In the final session of the day, Nathalie Lacarriere (Penn) took Christine de Pisan as her subject in a discussion about the vulnerability of women’s voices in the Middle Ages. Her paper on the “Querelle de la Rose” discussed Christine’s metaphorical transformation into a man in La Mutacion de Fortune and the dangers of asserting her voice in the traditionally masculine space of literary criticism. Courtney Watts (Virginia) presented a harrowing analysis of paternal rape in medieval romance, dissecting the genre’s predisposition to silence the voices of female victims when confronting the taboo of familial incest. In a remarkable paper on the Old English poem Wulf and Eadwacer, Matthew Aiello took a bold step away from others in his field to offer a new translation of the poem, re-casting the enigmatic verse not as romantic yearning for lost love but as a visceral exploration of the aftermath of a rape. Respondent Emily Steiner (Penn) evoked a lively discussion on how the very idea of vulnerability is gendered, and how that vulnerability to threats of violence itself functions as a social and cultural restraint.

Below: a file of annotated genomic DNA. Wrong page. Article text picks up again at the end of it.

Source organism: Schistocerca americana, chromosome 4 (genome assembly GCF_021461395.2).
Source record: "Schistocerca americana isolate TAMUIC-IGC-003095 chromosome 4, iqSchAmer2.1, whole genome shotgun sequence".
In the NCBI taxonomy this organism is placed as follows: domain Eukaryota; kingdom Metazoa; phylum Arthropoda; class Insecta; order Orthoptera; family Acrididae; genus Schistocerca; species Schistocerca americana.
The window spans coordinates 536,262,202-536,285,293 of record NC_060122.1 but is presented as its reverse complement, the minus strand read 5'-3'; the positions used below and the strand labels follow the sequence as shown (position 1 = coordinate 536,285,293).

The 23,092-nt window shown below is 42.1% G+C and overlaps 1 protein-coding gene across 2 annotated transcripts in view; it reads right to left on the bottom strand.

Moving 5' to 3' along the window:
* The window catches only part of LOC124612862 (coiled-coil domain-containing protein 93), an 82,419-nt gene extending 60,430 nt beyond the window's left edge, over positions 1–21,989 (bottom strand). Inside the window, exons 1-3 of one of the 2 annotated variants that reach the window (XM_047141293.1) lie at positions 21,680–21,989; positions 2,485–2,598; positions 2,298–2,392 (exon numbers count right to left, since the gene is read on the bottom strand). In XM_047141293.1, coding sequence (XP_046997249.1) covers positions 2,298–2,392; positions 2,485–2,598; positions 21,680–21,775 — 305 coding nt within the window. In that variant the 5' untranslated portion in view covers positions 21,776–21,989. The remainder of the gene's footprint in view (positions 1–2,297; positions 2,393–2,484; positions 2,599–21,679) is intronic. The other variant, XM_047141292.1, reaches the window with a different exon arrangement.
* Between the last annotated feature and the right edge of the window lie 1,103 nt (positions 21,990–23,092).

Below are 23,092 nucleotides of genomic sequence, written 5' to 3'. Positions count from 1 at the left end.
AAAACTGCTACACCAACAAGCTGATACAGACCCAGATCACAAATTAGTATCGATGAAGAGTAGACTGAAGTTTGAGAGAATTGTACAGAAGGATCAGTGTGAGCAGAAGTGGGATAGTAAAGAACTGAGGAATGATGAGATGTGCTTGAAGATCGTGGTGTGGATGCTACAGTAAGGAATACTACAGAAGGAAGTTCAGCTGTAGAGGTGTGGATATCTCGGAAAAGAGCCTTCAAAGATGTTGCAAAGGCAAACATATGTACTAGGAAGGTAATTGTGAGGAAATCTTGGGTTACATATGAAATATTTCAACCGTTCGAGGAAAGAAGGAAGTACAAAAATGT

The Iconic Poster for the Vulnerability Conference, designed by Benjamin Brown.

The highlight of the day came when keynote speaker Masha Raskolnikov, Associate Professor of English at Cornell University, took the floor with an honest and at times intensely personal consideration of sexual politics in Chaucer’s “The Clerk’s Tale.” Prof. Raskolnikov exposed Griselda and Walter’s relationship as queer and kinky precisely because it is so hyper-normative and insistently heterosexual. Exactly where Griselda’s suffering falls between consensual masochism and outright sexual abuse was questioned by both speaker and audience, reminding us all to continually check the assumptions we bring to medieval studies. Ranging from Derrida to Donald Trump, Boethius to Joan Osborne, Prof. Raskolnikov’s paper was in turn genuinely affecting and truly funny, as she drew together threads from throughout the day’s papers into a stimulating and compelling investigation of the forms and contexts of vulnerability in the Middle Ages.

The 2018 M@P Graduate Conference provided ample food for thought not only on the various forms and contexts of vulnerability in the Middle Ages but also on the vulnerability of the material itself to both changing fashions of editorial practice and to our own ideological blind-spots. The medieval past has always been vulnerable to the political manipulation of the present, and in recent months scholars have spoken out against the “ideological misappropriation” of the discipline. The strength and self-reflexivity of the papers presented at this year’s M@P Graduate Conference left me optimistic about the dedication of emerging scholars to the robust defence of the efficacy of medieval studies in negotiating the fraught political climate of our own times. Attendees stayed well into the evening to continue the discussion, testament not only to the quality of the catering but to the successful vision of the conference organisers.